Well, the phone call came from Stake Presidency (the guys who are in charge of the Bishops. Try to keep up.) The Stake Presidency needed to meet with me and right away I knew what was coming. We were due for a new Bishopric and there was really only one reason why they would want to talk to me.
Sure enough, at 7:45 a.m. on Sunday, July 11th, I heard the words that would change my entire life. Will you serve as Second Counselor in the Bishopric?
Just like 12 year ago, sitting on the plane, every sensible part of my screamed no and frankly, the sensible part of me made some pretty good arguments. I am only 31 years old, isn't this a job better suited for someone older and wiser? I have five kids under the age of seven, how is this fair to my wife? I have a demanding job, how am I going to find the time necessary to serve effectively?
Despite all this, I could not ignore my decade-old commitment to serve. Anytime. Anywhere.
So I said Yes.
Now each Sunday, while the rest of the world sleeps, I get up early for my 6:45 a.m. Bishopric meeting, to be followed by 3 hours of church service to be followed by more meetings to be followed by in-home visits to be followed by...well, you get the picture.
Where does this leave me? Well, it leaves me saying good bye. For almost two years now, it has been the highlight of my week being able to stir up my thoughts and throw them out onto the internet like a Jackson Pollock painting. With the birth of the twins this has become next to impossible. Getting called to the Bishopric, I am afraid, was the last nail in the Average Joel coffin.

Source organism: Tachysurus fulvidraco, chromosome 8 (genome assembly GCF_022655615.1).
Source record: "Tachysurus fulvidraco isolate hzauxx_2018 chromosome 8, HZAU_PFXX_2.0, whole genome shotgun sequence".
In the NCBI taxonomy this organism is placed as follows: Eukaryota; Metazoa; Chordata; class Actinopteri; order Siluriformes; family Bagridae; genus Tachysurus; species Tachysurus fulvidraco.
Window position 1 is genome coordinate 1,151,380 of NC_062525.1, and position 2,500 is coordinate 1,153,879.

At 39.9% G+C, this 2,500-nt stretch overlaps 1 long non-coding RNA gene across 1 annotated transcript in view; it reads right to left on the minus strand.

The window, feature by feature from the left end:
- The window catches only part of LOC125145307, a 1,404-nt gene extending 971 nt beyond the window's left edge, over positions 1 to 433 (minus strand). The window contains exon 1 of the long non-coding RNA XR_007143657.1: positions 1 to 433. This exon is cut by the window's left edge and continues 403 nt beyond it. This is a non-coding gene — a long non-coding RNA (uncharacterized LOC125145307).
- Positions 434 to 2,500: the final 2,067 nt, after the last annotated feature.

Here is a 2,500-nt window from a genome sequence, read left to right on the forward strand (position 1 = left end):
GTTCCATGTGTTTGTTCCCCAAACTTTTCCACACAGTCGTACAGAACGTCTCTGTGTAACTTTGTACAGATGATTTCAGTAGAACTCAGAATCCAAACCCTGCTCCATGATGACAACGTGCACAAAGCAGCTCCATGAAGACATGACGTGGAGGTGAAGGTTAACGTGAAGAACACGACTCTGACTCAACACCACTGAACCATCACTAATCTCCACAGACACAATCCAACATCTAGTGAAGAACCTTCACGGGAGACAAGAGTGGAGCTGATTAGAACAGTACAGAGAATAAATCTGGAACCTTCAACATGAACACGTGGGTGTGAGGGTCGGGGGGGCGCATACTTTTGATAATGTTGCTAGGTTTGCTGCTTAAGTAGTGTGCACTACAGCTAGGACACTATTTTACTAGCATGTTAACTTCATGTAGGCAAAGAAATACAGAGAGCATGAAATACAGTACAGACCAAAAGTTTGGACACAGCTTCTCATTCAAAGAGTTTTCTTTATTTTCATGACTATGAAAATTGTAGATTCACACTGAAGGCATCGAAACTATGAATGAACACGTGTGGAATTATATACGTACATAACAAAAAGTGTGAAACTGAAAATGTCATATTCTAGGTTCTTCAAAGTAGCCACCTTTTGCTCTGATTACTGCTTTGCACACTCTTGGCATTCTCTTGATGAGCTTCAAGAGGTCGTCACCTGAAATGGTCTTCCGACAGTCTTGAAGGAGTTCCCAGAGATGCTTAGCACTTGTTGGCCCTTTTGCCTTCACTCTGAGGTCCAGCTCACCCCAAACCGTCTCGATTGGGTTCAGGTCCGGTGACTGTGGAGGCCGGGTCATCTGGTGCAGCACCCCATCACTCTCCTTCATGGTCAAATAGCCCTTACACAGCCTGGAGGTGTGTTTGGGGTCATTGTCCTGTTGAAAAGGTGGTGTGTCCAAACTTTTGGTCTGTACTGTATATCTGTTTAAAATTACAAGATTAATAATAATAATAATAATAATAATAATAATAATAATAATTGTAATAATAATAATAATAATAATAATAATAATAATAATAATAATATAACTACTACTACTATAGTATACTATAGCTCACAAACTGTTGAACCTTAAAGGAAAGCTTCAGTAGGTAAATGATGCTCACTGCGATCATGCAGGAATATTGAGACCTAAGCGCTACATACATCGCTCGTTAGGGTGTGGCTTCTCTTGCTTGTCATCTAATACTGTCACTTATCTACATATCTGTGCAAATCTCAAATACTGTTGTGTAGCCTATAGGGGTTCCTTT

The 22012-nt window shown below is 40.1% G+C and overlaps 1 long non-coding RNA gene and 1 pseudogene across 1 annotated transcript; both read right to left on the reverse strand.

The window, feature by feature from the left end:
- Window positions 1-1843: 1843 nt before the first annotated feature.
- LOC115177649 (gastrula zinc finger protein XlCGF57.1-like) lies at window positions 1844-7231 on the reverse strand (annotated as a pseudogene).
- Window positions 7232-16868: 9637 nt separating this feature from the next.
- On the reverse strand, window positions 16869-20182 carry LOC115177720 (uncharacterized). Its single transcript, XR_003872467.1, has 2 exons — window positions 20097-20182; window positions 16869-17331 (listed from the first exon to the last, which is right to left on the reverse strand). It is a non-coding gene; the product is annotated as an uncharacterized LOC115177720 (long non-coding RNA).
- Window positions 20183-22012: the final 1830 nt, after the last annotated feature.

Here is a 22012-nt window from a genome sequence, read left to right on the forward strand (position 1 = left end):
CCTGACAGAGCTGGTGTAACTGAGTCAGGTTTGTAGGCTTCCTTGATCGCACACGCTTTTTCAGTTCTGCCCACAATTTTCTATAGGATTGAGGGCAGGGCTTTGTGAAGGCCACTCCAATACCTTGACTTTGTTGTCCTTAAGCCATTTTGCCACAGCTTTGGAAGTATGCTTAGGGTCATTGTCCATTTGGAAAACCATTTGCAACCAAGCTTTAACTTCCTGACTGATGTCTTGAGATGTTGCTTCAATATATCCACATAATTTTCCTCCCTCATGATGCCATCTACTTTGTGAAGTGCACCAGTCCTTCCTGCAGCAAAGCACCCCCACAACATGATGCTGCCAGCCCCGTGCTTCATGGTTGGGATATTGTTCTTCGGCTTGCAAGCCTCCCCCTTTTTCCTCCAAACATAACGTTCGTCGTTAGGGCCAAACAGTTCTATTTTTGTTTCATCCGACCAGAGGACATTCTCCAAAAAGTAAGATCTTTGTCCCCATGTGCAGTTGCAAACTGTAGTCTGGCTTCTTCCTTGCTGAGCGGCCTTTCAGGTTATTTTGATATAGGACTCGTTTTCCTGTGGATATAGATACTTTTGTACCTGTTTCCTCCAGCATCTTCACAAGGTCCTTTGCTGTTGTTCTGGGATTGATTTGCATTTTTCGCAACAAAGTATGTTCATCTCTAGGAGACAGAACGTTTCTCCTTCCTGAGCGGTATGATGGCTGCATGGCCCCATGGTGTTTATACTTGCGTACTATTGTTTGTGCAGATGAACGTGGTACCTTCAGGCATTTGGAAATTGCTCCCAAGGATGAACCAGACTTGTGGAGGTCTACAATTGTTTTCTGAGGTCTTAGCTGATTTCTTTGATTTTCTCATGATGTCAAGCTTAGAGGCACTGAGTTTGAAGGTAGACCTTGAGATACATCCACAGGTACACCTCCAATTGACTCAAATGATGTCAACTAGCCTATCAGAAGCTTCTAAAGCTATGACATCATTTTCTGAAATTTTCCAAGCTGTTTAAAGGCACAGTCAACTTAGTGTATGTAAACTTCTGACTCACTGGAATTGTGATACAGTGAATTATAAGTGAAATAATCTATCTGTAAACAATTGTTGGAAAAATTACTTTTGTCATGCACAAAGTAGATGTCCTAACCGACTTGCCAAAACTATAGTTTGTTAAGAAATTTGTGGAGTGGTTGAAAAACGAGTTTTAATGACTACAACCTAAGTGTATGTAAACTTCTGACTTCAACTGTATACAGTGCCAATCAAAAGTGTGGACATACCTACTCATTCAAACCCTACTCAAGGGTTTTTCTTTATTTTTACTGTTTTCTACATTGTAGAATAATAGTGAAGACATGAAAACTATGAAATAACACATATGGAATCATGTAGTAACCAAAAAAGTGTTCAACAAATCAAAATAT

Before I ride off into the blogosphere sunset, let say thanks for reading and especially for commenting. I am a feedback junkie and I appreciate all the kind words, even when we disagreed. This site will remain up if you ever care to peruse my thoughts but new content will have to stay trapped inside my head, where it probably belongs.
However, before your internet- induced ADD compels you to click on something else (oooooh look..LOL cats!) allow me the chance to unmask myself and reveal my not-so-secret identity. My name is Joel. I am married to Wonderwoman. I have five children who, despite my best efforts, are as beautiful as they are smart. I am a proud, unabashed and vocal member of the Church of Jesus Christ of Latter-day Saints. I accept Jesus Christ as my Savior. I am a child of a loving Heavenly Father who knows and cares for me. The same hands that made the sun, the moon and the stars made me.
Maybe I am not so average after all.